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Abstract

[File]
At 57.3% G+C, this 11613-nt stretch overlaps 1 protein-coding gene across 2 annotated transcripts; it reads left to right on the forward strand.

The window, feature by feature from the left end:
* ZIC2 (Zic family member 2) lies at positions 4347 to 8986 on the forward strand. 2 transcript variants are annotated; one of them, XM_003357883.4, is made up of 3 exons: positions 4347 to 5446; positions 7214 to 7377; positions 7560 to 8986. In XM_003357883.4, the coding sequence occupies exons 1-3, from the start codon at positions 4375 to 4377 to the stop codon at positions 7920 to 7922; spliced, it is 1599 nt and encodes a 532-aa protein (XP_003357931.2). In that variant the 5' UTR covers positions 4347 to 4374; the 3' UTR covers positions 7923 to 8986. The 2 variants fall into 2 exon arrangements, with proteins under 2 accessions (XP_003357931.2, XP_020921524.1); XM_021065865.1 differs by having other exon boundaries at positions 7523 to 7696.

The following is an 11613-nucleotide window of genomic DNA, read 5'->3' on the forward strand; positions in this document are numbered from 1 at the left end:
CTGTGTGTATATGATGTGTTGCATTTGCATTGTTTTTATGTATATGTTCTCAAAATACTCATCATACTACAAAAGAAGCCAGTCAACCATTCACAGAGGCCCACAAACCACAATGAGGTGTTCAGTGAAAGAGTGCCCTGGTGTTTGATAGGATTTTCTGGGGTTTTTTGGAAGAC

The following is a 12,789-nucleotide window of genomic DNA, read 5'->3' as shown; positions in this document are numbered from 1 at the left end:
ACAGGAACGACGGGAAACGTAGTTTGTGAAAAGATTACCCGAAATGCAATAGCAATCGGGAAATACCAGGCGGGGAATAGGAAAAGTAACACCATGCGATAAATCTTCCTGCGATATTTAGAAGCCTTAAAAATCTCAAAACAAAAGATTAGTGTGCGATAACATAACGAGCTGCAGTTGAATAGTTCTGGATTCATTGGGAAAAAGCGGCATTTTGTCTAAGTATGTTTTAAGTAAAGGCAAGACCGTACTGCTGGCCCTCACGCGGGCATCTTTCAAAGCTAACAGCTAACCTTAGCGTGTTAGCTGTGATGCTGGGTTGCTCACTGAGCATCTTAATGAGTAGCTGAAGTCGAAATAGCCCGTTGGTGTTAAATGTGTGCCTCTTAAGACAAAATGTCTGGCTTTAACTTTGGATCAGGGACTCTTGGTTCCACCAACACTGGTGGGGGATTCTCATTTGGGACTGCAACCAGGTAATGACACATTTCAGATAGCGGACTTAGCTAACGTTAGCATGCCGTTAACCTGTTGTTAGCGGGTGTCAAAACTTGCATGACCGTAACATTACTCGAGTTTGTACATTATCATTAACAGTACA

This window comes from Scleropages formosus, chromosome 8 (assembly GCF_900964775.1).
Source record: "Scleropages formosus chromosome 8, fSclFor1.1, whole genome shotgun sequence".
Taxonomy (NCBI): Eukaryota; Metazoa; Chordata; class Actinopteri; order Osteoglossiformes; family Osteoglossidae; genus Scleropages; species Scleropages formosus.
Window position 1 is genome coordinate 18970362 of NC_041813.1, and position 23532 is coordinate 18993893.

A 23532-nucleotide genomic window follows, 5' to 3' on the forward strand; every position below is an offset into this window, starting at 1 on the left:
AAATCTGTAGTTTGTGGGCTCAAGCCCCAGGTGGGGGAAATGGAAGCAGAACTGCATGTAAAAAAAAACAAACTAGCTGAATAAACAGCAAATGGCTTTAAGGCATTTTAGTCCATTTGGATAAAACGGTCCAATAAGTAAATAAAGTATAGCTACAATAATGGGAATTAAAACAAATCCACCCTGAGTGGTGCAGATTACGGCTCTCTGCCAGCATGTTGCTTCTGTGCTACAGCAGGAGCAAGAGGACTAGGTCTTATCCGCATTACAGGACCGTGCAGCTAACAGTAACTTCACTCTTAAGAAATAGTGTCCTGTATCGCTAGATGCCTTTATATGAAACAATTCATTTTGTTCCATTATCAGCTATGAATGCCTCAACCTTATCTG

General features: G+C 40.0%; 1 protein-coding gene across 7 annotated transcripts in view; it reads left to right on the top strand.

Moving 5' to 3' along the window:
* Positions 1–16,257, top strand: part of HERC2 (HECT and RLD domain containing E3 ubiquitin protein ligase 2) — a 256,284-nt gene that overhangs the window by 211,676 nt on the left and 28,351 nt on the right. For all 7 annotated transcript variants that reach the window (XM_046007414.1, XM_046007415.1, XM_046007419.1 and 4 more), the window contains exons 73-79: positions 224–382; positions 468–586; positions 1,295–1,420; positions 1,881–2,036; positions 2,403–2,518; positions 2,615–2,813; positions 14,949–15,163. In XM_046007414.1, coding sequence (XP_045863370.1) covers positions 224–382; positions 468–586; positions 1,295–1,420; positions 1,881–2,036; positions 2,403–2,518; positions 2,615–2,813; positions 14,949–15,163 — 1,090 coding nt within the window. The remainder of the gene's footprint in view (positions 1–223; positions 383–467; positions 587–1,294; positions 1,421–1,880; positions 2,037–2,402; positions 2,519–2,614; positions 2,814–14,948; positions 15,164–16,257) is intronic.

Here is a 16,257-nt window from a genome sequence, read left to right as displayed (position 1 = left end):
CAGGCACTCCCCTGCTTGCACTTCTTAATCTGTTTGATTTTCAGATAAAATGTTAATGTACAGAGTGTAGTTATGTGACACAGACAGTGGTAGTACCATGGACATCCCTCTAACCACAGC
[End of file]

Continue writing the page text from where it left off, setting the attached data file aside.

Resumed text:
Digital technologies facilitate the coordination of energy sales between consumers in vastly different ways than in the past. In these new transactive energy systems, digital devices like smart energy meters are programmed to buy and sell electricity from other households or traditional electricity providers. This is a dramatically different system than the current utility-based model where there is one supplier of electricity that all consumers purchase from. This research first examines the potential for digital technologies to provide new services to consumers. The paper then discusses how current utility regulations prevent the use and growth of digital technologies. Finally, it suggests policy changes to encourage the use of digital energy technologies. Moving toward a transactive energy system on a broader scale will take time. The authors propose several policy changes that could clear the way for continued innovation in decentralized energy markets. They include allowing electricity rates to vary dynamically over the day based on overall demand, directing utilities away from cost-based rate setting and towards a consumer protection model that provides information on electricity suppliers, and implementing performance-based rates that compensate utilities for providing the electrical grid infrastructure that households use to buy and sell electricity. The authors find that these changes would allow innovative digital technologies to improve people’s lives by making electricity more affordable and cleaner.

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